As a traditional medicine, many ayurveda products have not been tested in rigorous scientific studies and clinical trials. In India, research in ayurveda is undertaken by the statutory body of the Central Government, the Central Council for Research in Ayurveda and Siddha (CCRAS), through a national network of research institutes. A systematic review of ayurveda treatments for rheumatoid arthritis concluded that there was insufficient evidence, as most of the trials were not done properly, and the one high-quality trial showed no benefits. A review of ayurveda and cardiovascular disease concluded that the evidence for ayurveda was not convincing, though some herbs seemed promising.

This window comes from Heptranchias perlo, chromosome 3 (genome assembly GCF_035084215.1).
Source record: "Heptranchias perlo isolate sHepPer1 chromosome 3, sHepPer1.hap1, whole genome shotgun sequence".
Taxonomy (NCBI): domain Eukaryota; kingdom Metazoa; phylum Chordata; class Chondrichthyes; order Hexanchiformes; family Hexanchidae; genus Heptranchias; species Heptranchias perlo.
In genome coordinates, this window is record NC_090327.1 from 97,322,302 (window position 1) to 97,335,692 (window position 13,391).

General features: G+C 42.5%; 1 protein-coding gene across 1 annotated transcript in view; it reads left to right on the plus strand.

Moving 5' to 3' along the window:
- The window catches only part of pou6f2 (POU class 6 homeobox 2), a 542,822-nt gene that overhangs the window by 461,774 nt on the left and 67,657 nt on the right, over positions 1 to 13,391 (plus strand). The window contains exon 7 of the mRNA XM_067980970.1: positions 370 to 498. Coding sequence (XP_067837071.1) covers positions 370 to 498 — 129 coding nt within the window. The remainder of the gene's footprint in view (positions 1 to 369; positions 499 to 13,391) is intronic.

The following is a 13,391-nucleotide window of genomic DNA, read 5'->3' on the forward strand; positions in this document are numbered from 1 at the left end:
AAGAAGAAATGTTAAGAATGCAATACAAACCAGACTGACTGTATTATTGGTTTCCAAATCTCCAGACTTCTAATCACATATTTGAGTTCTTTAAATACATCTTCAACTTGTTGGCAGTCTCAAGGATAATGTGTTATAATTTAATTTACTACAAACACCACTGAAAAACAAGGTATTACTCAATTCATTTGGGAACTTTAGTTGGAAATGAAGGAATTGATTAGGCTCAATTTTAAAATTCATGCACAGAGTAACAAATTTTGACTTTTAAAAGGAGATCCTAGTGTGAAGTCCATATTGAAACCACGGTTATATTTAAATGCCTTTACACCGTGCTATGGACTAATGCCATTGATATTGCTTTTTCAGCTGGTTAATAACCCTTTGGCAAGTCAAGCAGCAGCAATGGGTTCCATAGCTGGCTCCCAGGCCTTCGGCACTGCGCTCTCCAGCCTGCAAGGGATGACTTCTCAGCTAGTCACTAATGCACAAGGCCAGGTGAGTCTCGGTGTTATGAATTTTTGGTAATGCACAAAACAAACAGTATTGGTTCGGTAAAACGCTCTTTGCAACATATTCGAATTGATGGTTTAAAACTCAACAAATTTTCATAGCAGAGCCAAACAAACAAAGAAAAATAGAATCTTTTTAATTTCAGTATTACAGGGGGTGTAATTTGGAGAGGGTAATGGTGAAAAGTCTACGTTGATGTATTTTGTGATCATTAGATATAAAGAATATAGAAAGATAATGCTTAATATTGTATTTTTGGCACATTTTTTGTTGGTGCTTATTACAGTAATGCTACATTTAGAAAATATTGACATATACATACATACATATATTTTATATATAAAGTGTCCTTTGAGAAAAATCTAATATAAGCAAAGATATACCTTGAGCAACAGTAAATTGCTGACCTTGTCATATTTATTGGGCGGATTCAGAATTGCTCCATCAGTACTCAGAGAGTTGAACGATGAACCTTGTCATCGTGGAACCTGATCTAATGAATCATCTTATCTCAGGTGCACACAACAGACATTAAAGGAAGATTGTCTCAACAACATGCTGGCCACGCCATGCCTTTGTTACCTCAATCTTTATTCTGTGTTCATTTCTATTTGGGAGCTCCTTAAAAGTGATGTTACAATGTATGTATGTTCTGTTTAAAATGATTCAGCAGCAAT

Two varieties of Salvia have been tested in small trials; one trial provided evidence that Salvia lavandulifolia (Spanish sage) may improve word recall in young adults, and another provided evidence that Salvia officinalis (Common sage) may improve symptoms in Alzheimer's patients. Many plants used as rasayana (rejuvenation) medications are potent antioxidants. Neem appears to have beneficial pharmacological properties. Turmeric and curcumin have shown effectiveness in preventing cancer in vitro.
Recently, there are some PubMed indexed journals being published in the field of Ayurveda.